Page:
Pearson Common Core expert: ‘Was George Washington any different from Palestinian terrorists…?’

July 7, 2014

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Danette Clark Danette Clark

Danette Clark is a mom, former paralegal turned business operator, researcher, and writer. She previously contributed to RBO2.com.

NEW YORK – “Was George Washington any different from Palestinian terrorists trying to protect their country?”

Washington palestinian“Was Jefferson a hypocrite? Did he really think of a slave as a sub-human while writing the Declaration of Independence?”

These questions were written for use in the classroom by Grant Wiggins, a Pearson Education author, partner, and Common Core professional development trainer.

In partnership with the Council of Chief State School Officers, Pearson Education provides lessons, texts, professional development, and other resources to states implementing the Common Core State Standards.

Wiggins is one of several educators and authors who provide instruction via Pearson Common Core webinars.

James Rubenstein, author of, The Cultural Landscape: An Introduction to Human Geography, is also employed by Pearson.

Last year, it was reported that parents in Tennessee’s Williamson County School District were calling for removal of Rubenstein’s book, a resource for Advanced Placement Human Geography courses, because of its anti-semitic content.

As reported:

“…the book… contains the question, “If a Palestinian suicide bomber kills several dozen Israeli teenagers in a Jerusalem restaurant, is that an act of terrorism or wartime retaliation against Israeli government policies and army actions?”

In this Pearson Common Core webinar, Grant Wiggins explains “how issues of backward transfer relate to the Common Core”.

‘Backward transfer’ (also referred to as ‘backward design’ or ‘planning backwards’) is part of the Understanding by Design framework for curriculum, assessment, and learning created by Wiggins and co-author, Jay McTighe.

As explained in The Real History of Common Core: Black Helicopters…’, Common Core’s Achieve, Inc. Far From Bi-Partisan, and Carnegie Corporation: From Philanthropy to Frightening Control to Common Core, the Coalition of Essential Schools is the whole-child progressive indoctrination reform behind the Common Core State Standards Initiative.

Wiggins and McTighe have worked with the Coalition of Essential Schools (CES) for many years as research scholars, studying CES method, pedagogy, and curriculum, and incorporating them into the creation of their own curriculum and instruction design.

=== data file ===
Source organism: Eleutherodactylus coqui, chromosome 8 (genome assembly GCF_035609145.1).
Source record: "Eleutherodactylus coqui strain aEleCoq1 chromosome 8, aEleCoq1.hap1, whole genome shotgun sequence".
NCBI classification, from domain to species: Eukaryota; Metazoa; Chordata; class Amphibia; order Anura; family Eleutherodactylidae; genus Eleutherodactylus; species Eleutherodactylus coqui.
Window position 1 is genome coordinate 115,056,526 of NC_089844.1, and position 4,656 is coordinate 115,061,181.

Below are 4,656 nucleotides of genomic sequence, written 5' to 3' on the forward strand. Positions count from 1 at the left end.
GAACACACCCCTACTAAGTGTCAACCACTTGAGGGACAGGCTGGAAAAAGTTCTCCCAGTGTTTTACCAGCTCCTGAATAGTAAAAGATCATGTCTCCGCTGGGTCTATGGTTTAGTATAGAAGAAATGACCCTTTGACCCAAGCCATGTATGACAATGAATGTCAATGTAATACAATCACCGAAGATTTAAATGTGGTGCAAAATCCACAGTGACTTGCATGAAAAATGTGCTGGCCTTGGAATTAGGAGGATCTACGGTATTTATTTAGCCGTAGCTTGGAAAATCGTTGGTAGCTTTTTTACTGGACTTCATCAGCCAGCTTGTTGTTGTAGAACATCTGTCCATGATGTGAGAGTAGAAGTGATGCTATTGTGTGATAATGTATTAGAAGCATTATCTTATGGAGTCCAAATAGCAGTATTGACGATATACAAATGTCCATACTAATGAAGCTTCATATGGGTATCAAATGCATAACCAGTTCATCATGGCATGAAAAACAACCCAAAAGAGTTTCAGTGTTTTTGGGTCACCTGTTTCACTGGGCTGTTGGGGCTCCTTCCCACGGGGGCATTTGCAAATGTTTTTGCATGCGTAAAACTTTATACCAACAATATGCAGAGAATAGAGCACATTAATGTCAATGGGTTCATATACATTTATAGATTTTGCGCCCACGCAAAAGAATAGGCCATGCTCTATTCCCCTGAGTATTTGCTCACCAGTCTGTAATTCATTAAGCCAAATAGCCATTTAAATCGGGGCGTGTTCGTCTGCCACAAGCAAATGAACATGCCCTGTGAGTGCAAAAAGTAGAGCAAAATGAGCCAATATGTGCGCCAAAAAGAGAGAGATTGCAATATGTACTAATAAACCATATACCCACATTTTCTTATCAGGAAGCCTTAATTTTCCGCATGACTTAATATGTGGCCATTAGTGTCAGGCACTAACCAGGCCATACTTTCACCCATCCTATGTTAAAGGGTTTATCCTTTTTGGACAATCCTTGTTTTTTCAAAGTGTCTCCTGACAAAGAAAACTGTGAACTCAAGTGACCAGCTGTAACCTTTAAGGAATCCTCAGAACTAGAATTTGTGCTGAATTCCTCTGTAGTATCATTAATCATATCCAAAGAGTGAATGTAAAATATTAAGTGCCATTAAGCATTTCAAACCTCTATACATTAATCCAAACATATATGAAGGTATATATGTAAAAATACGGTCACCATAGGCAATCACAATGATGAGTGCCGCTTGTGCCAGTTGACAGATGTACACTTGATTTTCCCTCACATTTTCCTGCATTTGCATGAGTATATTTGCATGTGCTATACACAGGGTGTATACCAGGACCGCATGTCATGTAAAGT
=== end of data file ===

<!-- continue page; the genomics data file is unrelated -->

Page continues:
A staple of CES reform has long been the use of ‘big ideas’ and ‘essential questions’ to identify desired results of teacher instruction. Stage one of Wiggins and McTighe’s backward design process, which Pearson recently committed to integrating into all new programs, is identifying those essential questions.

The Common Core standards call for students to think critically about the world around them, and essential questions do just that.

For example, at a school founded and led by CES co-founder and Marxist-socialist, Deborah Meier, questions like, “Whose country is this, anyway?”, are considered “higher-level” essential questions.

According to Meier herself in this recent post, Who Owns America, America doesn’t belong to us, nor does Israel belong to the Israelis.

With the recent influx of liberal minded educators (also by design) and biased Common Core aligned texts and lessons from Pearson, Crayola, Discovery, and other CCSSO partner organizations, we see these methods of teaching being used more and more to indoctrinate students through Common Core.

Even absent the biased Common Core resources, teaching strategies like backward design and essential questions are effective in imposing the political and moral bias of the educator onto the student.

As Wiggins and McTighe state here, “the questions ARE the core curriculum, the “content” is not.”.

Compare the Wiggins and McTighe lesson plans below to this lesson discovered in Texas that referred to the Boston Tea Party as an act of terrorism, and this one that said the 9/11 terrorist attacks happened because of bad decisions made by America in the past.

WigginsBostonTeaParty

WigginsHistoryLesson

In this lesson plan, Wiggins and McTighe phrase the 9/11 question this way:  “9/11 – How and why was it predictable or unpredictable, historically speaking?”

In 2011, the Bill and Melinda Gates Foundation partnered with Pearson to create a “complete, foundational system of instruction built around the Common Core Standards”. Judy Codding, former president and CEO of America’s Choice  was appointed to lead the course development effort at Pearson.

Codding was one of four charter principals who participated in the creation of Ted Sizer’s Coalition of Essential Schools.

Now, as managing director of the Common Core Initiative at Pearson, Codding, along with several other shameless CES educators, including Wiggins, McTighe, and Pearson Foundation Vice President of Programs Susan Sclafani, are being paid to bring their indoctrination techniques and anti-American views to millions of teachers and students via Common Core.

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